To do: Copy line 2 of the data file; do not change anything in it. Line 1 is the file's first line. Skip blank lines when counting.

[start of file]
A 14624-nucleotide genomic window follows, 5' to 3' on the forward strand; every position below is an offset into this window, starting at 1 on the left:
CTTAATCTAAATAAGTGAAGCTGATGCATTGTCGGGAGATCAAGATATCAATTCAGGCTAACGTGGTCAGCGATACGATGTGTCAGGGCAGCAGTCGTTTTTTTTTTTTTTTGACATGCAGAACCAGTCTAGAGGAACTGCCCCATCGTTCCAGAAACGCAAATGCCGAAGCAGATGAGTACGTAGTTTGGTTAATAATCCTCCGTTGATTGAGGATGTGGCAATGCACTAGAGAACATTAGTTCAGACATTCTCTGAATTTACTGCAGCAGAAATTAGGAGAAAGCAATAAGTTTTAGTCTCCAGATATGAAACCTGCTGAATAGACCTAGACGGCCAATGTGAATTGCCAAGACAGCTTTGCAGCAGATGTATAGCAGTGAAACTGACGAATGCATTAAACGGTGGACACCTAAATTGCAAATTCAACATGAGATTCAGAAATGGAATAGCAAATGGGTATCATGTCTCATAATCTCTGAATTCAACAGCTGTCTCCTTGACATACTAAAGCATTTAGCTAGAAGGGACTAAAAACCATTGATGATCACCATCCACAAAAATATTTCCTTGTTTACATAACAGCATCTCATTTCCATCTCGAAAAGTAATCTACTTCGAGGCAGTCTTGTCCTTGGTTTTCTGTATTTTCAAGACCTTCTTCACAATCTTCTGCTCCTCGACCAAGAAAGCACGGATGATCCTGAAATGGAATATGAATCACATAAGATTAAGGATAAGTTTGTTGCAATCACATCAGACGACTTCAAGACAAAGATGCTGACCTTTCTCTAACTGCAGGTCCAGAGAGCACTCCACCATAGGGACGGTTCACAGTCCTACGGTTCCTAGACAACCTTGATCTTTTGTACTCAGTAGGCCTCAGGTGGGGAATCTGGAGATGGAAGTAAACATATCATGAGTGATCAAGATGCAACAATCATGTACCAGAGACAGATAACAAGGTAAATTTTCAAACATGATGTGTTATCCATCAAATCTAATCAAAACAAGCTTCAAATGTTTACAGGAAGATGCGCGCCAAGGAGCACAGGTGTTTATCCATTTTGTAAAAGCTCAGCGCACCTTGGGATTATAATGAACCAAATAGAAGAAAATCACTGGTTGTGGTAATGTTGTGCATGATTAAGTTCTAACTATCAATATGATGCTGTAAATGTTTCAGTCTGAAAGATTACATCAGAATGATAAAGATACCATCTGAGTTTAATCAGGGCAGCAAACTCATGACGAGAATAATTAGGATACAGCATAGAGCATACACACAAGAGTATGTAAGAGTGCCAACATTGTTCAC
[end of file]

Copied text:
CTTAATCTAAATAAGTGAAGCTGATGCATTGTCGGGAGATCAAGATATCAATTCAGGCTAACGTGGTCAGCGATACGATGTGTCAGGGCAGCAGTCGTTTTTTTTTTTTTTTGACATGCAGAACCAGTCTAGAGGAACTGCCCCATCGTTCCAGAAACGCAAATGCCGAAGCAGATGAGTACGTAGTTTGGTTAATAATCCTCCGTTGATTGAGGATGTGGCAATGCACTAGAGAACATTAGTTCAGACATTCTCTGAATTTACTGCAGCAGAAATTAGGAGAAAGCAATAAGTTTTAGTCTCCAGATATGAAACCTGCTGAATAGACCTAGACGGCCAATGTGAATTGCCAAGACAGCTTTGCAGCAGATGTATAGCAGTGAAACTGACGAATGCATTAAACGGTGGACACCTAAATTGCAAATTCAACATGAGATTCAGAAATGGAATAGCAAATGGGTATCATGTCTCATAATCTCTGAATTCAACAGCTGTCTCCTTGACATACTAAAGCATTTAGCTAGAAGGGACTAAAAACCATTGATGATCACCATCCACAAAAATATTTCCTTGTTTACATAACAGCATCTCATTTCCATCTCGAAAAGTAATCTACTTCGAGGCAGTCTTGTCCTTGGTTTTCTGTATTTTCAAGACCTTCTTCACAATCTTCTGCTCCTCGACCAAGAAAGCACGGATGATCCTGAAATGGAATATGAATCACATAAGATTAAGGATAAGTTTGTTGCAATCACATCAGACGACTTCAAGACAAAGATGCTGACCTTTCTCTAACTGCAGGTCCAGAGAGCACTCCACCATAGGGACGGTTCACAGTCCTACGGTTCCTAGACAACCTTGATCTTTTGTACTCAGTAGGCCTCAGGTGGGGAATCTGGAGATGGAAGTAAACATATCATGAGTGATCAAGATGCAACAATCATGTACCAGAGACAGATAACAAGGTAAATTTTCAAACATGATGTGTTATCCATCAAATCTAATCAAAACAAGCTTCAAATGTTTACAGGAAGATGCGCGCCAAGGAGCACAGGTGTTTATCCATTTTGTAAAAGCTCAGCGCACCTTGGGATTATAATGAACCAAATAGAAGAAAATCACTGGTTGTGGTAATGTTGTGCATGATTAAGTTCTAACTATCAATATGATGCTGTAAATGTTTCAGTCTGAAAGATTACATCAGAATGATAAAGATACCATCTGAGTTTAATCAGGGCAGCAAACTCATGACGAGAATAATTAGGATACAGCATAGAGCATACACACAAGAGTATGTAAGAGTGCCAACATTGTTCAC